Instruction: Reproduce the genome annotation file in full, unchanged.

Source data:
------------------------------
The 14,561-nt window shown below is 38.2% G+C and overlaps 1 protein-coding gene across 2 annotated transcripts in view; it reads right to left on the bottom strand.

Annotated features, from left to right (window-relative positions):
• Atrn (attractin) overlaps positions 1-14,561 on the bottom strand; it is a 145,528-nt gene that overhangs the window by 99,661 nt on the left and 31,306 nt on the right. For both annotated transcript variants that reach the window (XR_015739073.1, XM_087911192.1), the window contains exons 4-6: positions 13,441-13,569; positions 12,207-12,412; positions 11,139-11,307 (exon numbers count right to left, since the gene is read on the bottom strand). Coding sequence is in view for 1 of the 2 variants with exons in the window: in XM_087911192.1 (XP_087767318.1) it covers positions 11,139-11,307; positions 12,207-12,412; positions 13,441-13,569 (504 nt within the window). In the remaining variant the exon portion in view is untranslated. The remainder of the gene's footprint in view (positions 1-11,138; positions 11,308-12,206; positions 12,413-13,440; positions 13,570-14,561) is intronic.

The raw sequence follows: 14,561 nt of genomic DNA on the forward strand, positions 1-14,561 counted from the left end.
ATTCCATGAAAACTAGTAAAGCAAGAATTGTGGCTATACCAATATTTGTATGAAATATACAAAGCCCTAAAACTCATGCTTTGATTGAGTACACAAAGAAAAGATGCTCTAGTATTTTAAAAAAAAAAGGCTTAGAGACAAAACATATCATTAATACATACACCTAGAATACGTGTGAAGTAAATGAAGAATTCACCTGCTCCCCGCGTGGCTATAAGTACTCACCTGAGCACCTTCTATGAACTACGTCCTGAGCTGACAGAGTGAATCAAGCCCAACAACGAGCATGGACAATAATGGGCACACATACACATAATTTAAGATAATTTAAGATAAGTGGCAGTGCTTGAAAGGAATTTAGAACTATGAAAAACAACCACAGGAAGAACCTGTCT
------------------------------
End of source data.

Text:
The 14,561-nt window shown below is 38.2% G+C and overlaps 1 protein-coding gene across 2 annotated transcripts in view; it reads right to left on the bottom strand.

Annotated features, from left to right (window-relative positions):
• Atrn (attractin) overlaps positions 1-14,561 on the bottom strand; it is a 145,528-nt gene that overhangs the window by 99,661 nt on the left and 31,306 nt on the right. For both annotated transcript variants that reach the window (XR_015739073.1, XM_087911192.1), the window contains exons 4-6: positions 13,441-13,569; positions 12,207-12,412; positions 11,139-11,307 (exon numbers count right to left, since the gene is read on the bottom strand). Coding sequence is in view for 1 of the 2 variants with exons in the window: in XM_087911192.1 (XP_087767318.1) it covers positions 11,139-11,307; positions 12,207-12,412; positions 13,441-13,569 (504 nt within the window). In the remaining variant the exon portion in view is untranslated. The remainder of the gene's footprint in view (positions 1-11,138; positions 11,308-12,206; positions 12,413-13,440; positions 13,570-14,561) is intronic.

The raw sequence follows: 14,561 nt of genomic DNA on the forward strand, positions 1-14,561 counted from the left end.
ATTCCATGAAAACTAGTAAAGCAAGAATTGTGGCTATACCAATATTTGTATGAAATATACAAAGCCCTAAAACTCATGCTTTGATTGAGTACACAAAGAAAAGATGCTCTAGTATTTTAAAAAAAAAAGGCTTAGAGACAAAACATATCATTAATACATACACCTAGAATACGTGTGAAGTAAATGAAGAATTCACCTGCTCCCCGCGTGGCTATAAGTACTCACCTGAGCACCTTCTATGAACTACGTCCTGAGCTGACAGAGTGAATCAAGCCCAACAACGAGCATGGACAATAATGGGCACACATACACATAATTTAAGATAATTTAAGATAAGTGGCAGTGCTTGAAAGGAATTTAGAACTATGAAAAACAACCACAGGAAGAACCTGTCT